A bit to our relief, the moment we engaged the autopilot, we felt the clutch grab the helm, it was easy to confirm the pilot was indeed engaged as the helm was no longer loose and turning it by hand was not possible. The next step was to press starboard or port 10 degrees or more to see if the autopilot would try to turn the steering, although we were stationary at anchor the helm should turn, which it did. This meant the problem was not mechanical like a melted pulley, gear, etc. the problem was electrical.
Now, we needed to test the power source via the Course Computer (Raymarine).
We opened the unit and checked the wires at the clutch connector, nothing was loose or burnt, so we kept chasing the wires further "upstream".
Right next to the Course Computer, we identified two small boxes that are connected to the power source between the 12v house bus bar and the Course Computer.
One is a double fuse holder the other is a resistor.
The problem was immediately identified as we opened the fuse holder. The 5A fuse that protects the clutch system was blown!
We quickly grabbed a spare fuse and tried to try it out, and it seemed the autopilot was again working.
For a few days, we felt relieved and, at the same time, silly for not having identified the blown fuse at sea. It felt like the sun was back shining on us, and a big weight had been lifted from our chests.
A weight that had been present since the 5th day of the Atlantic crossing, nearly a month before, and that was impacting our ability to enjoy this new country.
After a couple of hours motoring in the bay of Todos os Santos and all seemed ok, but a few days later when we were on our way further south to meet up with our friends, the autopilot blew the fuse again after maybe 3 hours of use in relatively calm sea and no wind.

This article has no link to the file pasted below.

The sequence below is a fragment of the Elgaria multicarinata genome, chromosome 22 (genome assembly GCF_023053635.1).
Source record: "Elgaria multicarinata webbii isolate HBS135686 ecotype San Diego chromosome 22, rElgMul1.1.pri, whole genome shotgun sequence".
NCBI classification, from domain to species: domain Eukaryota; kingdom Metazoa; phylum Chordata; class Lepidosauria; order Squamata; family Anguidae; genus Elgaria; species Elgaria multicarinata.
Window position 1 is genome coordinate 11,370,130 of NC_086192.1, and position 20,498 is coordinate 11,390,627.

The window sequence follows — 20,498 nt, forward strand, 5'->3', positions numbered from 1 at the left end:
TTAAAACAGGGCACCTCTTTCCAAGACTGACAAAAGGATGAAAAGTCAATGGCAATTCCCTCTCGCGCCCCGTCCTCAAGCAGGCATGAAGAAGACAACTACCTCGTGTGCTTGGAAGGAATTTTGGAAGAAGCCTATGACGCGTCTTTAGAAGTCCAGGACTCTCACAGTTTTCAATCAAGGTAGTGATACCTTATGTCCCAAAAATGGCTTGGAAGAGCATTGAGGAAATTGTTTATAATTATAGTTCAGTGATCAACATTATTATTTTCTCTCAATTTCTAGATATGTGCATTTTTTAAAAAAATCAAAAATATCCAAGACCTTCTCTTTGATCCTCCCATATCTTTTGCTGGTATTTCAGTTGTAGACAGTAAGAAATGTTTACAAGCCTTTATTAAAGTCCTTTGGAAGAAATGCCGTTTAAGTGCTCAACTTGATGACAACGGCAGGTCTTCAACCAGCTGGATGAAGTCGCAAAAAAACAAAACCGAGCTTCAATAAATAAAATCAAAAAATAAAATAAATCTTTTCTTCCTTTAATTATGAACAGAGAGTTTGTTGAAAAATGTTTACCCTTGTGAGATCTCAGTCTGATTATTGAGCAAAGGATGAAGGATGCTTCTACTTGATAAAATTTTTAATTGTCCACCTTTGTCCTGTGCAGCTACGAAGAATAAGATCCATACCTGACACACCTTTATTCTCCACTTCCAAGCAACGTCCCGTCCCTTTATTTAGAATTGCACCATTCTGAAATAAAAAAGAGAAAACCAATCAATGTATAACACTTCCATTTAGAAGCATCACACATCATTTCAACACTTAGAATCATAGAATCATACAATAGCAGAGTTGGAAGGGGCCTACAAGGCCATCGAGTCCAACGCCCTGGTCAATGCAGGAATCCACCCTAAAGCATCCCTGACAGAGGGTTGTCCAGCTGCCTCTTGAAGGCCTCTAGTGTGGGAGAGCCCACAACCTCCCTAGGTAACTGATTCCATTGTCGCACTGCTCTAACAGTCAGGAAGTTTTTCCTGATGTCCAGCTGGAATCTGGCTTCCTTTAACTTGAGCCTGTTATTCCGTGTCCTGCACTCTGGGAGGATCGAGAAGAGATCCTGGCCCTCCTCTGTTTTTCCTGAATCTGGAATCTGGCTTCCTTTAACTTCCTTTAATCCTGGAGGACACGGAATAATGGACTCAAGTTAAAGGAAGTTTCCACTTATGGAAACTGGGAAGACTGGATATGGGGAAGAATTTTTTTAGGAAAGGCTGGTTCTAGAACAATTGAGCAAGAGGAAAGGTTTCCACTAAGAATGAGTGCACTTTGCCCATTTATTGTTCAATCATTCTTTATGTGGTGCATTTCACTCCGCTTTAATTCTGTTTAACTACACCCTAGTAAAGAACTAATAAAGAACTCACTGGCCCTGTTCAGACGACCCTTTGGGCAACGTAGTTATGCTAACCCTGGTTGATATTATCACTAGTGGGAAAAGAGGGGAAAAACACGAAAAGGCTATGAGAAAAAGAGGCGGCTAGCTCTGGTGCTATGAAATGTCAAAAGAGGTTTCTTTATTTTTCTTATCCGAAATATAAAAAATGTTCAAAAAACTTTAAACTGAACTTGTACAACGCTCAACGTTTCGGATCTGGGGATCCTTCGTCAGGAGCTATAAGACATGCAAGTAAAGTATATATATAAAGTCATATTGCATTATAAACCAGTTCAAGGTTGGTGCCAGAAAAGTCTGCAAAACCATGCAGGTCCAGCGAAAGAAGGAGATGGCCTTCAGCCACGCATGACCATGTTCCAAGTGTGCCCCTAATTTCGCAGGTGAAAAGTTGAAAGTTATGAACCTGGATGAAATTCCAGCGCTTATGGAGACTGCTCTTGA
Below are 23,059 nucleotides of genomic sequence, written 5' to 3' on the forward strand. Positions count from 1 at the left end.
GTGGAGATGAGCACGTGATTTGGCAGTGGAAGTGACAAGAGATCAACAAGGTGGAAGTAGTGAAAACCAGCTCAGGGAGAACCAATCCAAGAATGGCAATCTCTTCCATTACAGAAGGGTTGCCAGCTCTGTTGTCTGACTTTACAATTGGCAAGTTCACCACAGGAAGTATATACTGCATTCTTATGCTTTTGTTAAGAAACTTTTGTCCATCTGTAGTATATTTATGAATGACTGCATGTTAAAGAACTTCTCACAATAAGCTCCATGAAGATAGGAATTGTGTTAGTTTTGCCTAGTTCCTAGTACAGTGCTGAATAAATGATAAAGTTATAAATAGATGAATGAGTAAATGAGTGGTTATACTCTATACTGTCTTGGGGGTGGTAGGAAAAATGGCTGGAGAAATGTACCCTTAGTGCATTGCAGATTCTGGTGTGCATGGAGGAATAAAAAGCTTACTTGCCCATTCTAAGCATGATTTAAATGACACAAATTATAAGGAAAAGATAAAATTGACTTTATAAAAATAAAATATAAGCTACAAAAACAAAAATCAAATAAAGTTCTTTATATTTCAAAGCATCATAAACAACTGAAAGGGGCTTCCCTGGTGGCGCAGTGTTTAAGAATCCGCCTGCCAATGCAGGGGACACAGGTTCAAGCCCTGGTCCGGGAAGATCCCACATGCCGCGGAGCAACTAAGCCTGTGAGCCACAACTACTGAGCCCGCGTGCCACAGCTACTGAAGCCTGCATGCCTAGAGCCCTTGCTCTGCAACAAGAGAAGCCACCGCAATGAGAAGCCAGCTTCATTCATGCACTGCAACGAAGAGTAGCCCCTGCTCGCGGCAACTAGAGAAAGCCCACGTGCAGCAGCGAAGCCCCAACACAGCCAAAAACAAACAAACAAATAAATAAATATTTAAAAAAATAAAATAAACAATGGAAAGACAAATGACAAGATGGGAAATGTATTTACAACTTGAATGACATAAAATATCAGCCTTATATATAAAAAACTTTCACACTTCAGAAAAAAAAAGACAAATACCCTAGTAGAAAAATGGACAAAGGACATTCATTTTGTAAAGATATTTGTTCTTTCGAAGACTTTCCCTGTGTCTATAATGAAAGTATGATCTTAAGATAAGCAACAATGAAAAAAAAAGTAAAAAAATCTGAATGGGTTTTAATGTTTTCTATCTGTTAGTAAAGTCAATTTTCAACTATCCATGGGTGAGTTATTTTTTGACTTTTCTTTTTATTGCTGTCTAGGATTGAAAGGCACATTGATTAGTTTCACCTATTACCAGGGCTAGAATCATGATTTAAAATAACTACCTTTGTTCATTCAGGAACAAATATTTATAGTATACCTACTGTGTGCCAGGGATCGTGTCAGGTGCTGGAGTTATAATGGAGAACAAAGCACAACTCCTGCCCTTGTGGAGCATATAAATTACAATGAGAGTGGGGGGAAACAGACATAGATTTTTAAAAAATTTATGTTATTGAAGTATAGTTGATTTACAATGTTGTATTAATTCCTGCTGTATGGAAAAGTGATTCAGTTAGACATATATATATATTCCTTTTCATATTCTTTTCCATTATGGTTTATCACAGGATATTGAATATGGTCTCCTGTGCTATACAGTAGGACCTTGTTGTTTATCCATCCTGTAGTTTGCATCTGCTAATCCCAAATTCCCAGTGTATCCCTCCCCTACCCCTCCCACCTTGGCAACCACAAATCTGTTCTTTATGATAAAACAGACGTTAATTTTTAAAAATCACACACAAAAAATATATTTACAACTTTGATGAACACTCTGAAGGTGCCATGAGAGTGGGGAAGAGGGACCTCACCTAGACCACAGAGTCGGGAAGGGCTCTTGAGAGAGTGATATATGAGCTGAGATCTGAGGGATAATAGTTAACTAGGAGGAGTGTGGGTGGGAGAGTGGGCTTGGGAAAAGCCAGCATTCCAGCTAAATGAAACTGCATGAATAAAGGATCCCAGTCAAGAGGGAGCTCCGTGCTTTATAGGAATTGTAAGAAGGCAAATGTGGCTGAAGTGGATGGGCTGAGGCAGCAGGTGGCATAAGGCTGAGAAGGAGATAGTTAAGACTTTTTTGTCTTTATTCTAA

To our despair, the autopilot had overheated again!
We hand steered for a few hours to the only place we could anchor for the night (near Morro de S.Paulo/Gamboa, a river entrance) between Salvador and our destination, with an increasingly annoying swell as we came closer to the river entrance.
In the protection of the anchorage where we would stay for the night, we reassembled the tiller pilot, and realigned the sprocket (the chain that connects the autopilot to the helm) just in case it had become misaligned during the long Atlantic crossing causing extra undue friction causing the system to overheat, replaced the fuse again and decided the following day we needed to test the system again to understand why the fuse was blowing and where was the problem.
The next morning we made our way out of the river entrance anchorage. The plan was to monitor the autopilot closely. Armed with the clamp-on voltmeter, we were checking the power draw in all the cables just before the Course Computer, the temperature of the wires, the resistor and the autopilot unit itself every 30 minutes or so.
Whilst at anchor the power consumption of the unit seemed to be within the parameters of the specifications, but now that we were underway the unit was drawing nearly 1A more than it should. This sounds minimal, but if there is no mechanical reason to justify the extra power draw (extra friction, for example) this indicates there is an electrical flaw.
At the same time, we noticed the clutch side of the autopilot was fast warming up, while the motor side was warming up slowly and only because of the proximity to the much hotter clutch assembly.
After close to 3h of use the clutch was hot, and the fuse eventually blew.
We switched to the tiller pilot and completed our day passage, knowing now something of electrical nature was not well in the clutch assembly.
The dark cloud had rolled back over our heads, and we knew we had an urgent problem to be solved before we could start exploring this country or before we had to start making our way out to another country.
***In the spirit of sharing our dreams and experiences we have shared this blog post in the NOFOREIGNLAND.COM website sailors community.